Reviewed by Toni Woodruff
A wild romp through the foggy waters of love, loss, and friendship
To serve your time or go golfing? That is the ultimate question.
Kimo Jones was a high school teacher before he got busted for drunk driving. He’s already serving his time when the story opens—just weeks away from being released. Too bad he doesn’t make it there.
With an annual golf outing just days away, Kimo escapes on the water during his volunteer time outside. He finds his way to a nearby wedding, where he comes into contact with Rachel, a smoking-hot young lady who will take any excuse to get away from her family for some excitement and, lucky for Kimo, get into his pants.
What follows is a raucous misadventure filled with twists, turns, sex, laughs, and heartfelt moments. When Kimo discovers that Michelle, his missed chance at love, is dying, his escape for some golfing fun turns into a sweet attempt to make Michelle happy before she moves on to the great foggy bridge in the sky.
Doing Time In California is just as loose and carefree as you can hope out of a comedy novel. Yes, we’re dealing with death and an escaped convict, but each page in here is just a reminder that this world might be too heavy for us to take our lives so seriously. If you’re in the mood for some wild antics and a sexy leading lady, this novel is going to leave you feeling satisfied.
The novel does tackle humor in a lot of the right ways, but the way in which it treats Rachel diminishes that a bit. I love her carefree attitude and her obvious desire to get busy. She could play a really big role in Kimo’s turnaround while also manifesting her own desires and goals. Instead, she’s used as a flat character who is there for sexual relief, escape, and very little else. There are a few lines in here that swing and miss on race and sexuality, too.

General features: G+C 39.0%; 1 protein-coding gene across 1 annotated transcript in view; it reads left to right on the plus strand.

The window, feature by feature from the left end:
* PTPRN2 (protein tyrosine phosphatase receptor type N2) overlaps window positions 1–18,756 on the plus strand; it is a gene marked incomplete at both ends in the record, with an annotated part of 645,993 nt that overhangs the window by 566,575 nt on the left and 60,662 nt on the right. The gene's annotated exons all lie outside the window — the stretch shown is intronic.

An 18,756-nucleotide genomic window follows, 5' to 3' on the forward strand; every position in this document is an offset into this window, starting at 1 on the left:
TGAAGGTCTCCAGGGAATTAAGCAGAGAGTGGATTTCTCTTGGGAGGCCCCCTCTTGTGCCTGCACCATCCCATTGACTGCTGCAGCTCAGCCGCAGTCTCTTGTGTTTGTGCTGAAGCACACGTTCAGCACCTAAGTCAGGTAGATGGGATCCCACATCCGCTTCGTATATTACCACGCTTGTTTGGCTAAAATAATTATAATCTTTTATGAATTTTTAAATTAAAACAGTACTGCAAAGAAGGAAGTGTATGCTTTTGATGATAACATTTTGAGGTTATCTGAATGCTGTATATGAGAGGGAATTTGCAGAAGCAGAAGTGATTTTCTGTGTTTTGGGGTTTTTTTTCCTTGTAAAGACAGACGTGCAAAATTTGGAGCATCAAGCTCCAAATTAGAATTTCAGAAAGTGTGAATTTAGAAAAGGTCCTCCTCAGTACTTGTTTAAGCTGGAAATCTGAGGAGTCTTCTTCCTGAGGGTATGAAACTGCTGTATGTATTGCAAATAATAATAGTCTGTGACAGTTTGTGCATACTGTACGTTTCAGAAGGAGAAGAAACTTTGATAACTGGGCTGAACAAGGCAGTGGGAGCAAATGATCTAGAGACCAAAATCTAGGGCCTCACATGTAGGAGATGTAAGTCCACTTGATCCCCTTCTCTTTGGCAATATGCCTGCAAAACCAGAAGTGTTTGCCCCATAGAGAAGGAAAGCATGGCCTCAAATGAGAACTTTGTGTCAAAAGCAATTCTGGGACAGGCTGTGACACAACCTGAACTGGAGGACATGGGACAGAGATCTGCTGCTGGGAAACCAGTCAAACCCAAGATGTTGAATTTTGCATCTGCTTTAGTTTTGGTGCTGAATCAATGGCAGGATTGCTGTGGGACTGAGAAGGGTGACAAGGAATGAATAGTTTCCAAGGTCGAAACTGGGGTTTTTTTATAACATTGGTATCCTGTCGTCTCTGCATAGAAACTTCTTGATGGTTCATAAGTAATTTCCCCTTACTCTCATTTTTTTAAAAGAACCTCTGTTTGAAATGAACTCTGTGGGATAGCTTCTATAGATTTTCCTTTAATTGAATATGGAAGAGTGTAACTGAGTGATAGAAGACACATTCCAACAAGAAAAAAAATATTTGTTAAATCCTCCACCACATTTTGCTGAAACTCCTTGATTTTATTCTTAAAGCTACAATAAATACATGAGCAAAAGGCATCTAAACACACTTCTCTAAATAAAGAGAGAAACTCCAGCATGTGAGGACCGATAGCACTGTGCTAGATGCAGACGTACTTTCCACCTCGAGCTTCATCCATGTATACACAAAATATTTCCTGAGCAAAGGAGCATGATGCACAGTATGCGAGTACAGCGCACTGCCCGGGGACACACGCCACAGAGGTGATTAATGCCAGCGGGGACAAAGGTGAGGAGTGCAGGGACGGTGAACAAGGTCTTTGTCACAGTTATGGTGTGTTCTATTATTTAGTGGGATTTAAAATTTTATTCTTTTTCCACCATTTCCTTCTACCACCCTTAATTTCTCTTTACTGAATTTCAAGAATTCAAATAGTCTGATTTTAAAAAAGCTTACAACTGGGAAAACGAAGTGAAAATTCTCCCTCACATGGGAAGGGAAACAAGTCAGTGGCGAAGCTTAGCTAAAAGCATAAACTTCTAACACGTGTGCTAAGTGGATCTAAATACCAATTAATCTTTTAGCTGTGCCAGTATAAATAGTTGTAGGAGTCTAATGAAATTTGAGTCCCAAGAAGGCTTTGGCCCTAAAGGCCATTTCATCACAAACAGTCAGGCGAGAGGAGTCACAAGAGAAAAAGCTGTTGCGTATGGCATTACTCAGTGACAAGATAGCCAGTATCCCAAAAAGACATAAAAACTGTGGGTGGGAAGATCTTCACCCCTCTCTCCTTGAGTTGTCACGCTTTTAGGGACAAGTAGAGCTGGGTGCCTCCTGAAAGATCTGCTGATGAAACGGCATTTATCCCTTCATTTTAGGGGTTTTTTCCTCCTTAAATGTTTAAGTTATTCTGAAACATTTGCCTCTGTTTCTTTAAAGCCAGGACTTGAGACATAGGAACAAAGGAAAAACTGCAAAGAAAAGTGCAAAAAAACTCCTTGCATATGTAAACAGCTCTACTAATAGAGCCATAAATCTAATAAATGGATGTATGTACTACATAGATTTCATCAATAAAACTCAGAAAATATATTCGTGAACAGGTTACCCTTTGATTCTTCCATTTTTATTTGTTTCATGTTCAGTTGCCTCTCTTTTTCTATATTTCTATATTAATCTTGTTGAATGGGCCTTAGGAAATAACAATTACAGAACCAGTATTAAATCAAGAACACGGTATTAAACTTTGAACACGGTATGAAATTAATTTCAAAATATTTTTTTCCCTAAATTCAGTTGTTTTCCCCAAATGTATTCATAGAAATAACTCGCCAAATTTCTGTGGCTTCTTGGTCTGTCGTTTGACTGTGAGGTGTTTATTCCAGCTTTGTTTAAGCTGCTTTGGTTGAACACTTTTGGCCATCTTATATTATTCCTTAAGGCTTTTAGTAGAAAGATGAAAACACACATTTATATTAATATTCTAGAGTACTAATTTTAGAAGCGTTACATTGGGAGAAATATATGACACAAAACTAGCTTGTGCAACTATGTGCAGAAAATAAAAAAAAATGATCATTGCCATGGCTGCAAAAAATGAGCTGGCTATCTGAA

The plot is at its strongest when we fear that Kimo may be caught, when he’s unravelling the truth about Michelle, and when he’s figuring out what to do to make her last days feel special. I really love the way Kimo and the crew switches gears when they need to switch gears, treating this impending-loss with as much care as it should be treated with. There are a few sections in here, like the elongated bit about Kimo and his grandparents, that feel like diversions that go on for too long, but we always make our way back to the heart of the matter in the end.
Doing Time in California is unexpected, goofy, outlandish, and capable of a good time.
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